‘The mistake is mine’: Merkel turns back on Easter closure plan | News on the coronavirus pandemic
The German Chancellor backtracks on a hastily arranged proposal, calling it a “mistake” for which she was responsible.
German Chancellor Angela Merkel has abandoned a five-day Easter shutdown plan in an attempt to contain a third wave of the coronavirus pandemic after the hastily crafted proposal sparked a backlash.
In talks that took place in the early hours of Tuesday, Merkel and the leaders of Germany’s 16 states agreed to call on citizens to stay at home for five days during the Easter break, declaring April 1 and April 3 as additional “days of rest”. Easter Sunday is April 4.
The measure would have meant that all stores, including essential stores, close for an additional day. This would have effectively created a five-day shutdown of public life on top of the existing lockdown restrictions, which were extended until April 18.
But the plan has come under heavy criticism, with companies lamenting more closures and medical experts saying the new measures were not tough enough to prevent the exponential spread of more infectious variants of the virus.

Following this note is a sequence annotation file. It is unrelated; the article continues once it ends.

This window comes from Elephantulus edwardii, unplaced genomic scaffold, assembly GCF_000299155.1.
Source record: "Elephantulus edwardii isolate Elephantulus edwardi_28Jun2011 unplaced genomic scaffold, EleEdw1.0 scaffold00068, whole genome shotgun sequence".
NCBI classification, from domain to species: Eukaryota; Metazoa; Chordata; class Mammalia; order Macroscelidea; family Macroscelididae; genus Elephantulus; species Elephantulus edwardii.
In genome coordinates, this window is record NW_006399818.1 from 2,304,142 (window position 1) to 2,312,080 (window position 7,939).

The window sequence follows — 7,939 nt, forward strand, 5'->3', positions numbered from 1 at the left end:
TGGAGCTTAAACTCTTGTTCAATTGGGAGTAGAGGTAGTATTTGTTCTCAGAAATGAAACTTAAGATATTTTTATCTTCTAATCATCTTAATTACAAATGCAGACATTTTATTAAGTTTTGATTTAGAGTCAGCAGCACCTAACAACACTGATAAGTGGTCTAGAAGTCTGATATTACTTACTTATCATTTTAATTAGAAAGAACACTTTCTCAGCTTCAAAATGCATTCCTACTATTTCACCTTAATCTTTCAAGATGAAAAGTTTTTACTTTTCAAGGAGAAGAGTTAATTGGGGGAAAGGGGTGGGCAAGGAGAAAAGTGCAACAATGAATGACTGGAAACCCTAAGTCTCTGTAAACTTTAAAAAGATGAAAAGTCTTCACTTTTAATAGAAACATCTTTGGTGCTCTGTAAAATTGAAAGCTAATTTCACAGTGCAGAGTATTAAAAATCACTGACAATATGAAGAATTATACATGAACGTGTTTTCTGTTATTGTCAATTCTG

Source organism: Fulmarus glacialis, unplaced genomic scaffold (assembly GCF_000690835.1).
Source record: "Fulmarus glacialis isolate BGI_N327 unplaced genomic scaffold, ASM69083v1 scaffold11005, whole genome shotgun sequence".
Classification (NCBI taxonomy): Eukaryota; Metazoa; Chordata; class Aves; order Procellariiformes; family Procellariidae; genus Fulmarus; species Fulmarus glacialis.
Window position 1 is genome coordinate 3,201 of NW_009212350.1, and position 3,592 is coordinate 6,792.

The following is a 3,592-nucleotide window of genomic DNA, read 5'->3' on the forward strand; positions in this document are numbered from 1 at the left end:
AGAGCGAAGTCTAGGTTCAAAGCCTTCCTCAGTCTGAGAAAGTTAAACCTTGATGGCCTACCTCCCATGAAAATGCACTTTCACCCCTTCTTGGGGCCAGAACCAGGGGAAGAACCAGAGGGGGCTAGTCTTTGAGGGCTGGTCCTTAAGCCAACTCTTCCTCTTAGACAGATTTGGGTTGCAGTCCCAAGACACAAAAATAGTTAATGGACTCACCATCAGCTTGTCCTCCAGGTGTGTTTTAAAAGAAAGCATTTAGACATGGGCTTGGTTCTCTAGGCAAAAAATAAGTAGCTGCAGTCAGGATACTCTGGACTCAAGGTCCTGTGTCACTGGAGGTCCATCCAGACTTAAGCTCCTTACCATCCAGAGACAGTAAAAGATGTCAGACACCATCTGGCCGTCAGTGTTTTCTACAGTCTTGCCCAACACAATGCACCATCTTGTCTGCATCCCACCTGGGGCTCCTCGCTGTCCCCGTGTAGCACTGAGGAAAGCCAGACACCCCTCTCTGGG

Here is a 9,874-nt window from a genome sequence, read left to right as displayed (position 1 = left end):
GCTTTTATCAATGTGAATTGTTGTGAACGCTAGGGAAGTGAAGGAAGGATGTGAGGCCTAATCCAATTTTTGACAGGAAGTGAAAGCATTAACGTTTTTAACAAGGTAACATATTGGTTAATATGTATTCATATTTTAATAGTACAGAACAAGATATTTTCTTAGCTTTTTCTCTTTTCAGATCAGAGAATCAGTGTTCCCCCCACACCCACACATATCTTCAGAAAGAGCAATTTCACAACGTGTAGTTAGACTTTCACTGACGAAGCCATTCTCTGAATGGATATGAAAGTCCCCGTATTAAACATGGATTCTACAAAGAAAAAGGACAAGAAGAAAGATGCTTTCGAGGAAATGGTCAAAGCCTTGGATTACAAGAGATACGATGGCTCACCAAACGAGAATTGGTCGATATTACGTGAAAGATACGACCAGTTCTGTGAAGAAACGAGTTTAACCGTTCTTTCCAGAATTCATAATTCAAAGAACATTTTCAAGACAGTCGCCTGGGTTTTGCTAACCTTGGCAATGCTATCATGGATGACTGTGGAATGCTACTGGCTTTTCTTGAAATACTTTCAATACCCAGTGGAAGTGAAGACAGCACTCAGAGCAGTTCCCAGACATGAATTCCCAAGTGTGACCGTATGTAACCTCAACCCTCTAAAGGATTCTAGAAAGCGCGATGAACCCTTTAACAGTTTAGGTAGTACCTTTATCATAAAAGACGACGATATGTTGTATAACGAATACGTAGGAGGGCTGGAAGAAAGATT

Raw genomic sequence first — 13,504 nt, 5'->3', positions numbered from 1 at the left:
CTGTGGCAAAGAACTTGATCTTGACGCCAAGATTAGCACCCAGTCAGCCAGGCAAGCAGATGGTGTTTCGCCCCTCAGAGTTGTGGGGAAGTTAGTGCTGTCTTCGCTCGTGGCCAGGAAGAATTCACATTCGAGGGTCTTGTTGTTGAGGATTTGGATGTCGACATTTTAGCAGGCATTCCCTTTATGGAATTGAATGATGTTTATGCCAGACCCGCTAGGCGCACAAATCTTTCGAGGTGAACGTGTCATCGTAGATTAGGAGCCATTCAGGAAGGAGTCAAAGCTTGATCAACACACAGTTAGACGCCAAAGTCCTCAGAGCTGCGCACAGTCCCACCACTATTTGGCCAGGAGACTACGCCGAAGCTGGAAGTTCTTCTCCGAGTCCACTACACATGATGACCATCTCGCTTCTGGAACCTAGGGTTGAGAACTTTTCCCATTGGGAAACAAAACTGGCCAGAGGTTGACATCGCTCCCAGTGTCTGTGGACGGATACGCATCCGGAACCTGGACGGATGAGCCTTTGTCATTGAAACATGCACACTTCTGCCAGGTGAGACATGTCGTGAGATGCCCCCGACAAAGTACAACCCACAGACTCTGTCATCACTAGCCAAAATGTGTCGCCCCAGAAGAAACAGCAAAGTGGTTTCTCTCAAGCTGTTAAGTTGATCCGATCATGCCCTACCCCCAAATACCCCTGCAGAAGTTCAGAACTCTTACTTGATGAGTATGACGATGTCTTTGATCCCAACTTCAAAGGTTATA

Turning back on Wednesday, Merkel said the idea was “drafted with the best of intentions” but ultimately proved to be a “mistake” and apologized for the additional uncertainty she raised for them. Germans.
“There were good reasons for this, but it could not be implemented well enough in this short period of time,” she told reporters. “This mistake is mine alone.”
The turnaround came as the number of infections in Germany rose again, fueled by the more contagious variant of the virus that was first detected in the UK at the end of last year and has now become dominant in the country.
Germany, with a total population of 83 million, reported 15,813 other infections on Wednesday. A week ago, there were 13,435 new cases.
The death toll nationwide has increased from 248 to 75,212.
However, the number of cases per 100,000 over the past seven days, which the government has used as a key indicator to decide on lockdown stages, has remained stable at 108.
Merkel said on Wednesday she was “convinced” that Germany would fend off the virus, but warned the country urgently needed to “stop and reverse the third wave of the pandemic”.
“The path is difficult and rocky, and it is marked by successes but also by mistakes and setbacks,” she said. “But the virus will slowly but surely become less scary.”
His comments come amid growing public frustration with Merkel’s conservative government over the slow rollout of COVID-19 vaccines and the prolonged lockdown measures.
A poll released Wednesday showed the 66-year-old Christian Democratic Union party fell to its lowest level in more than a year before national elections in September.
Merkel, who has ruled Germany since 2005, has said she will not be running for a fifth term.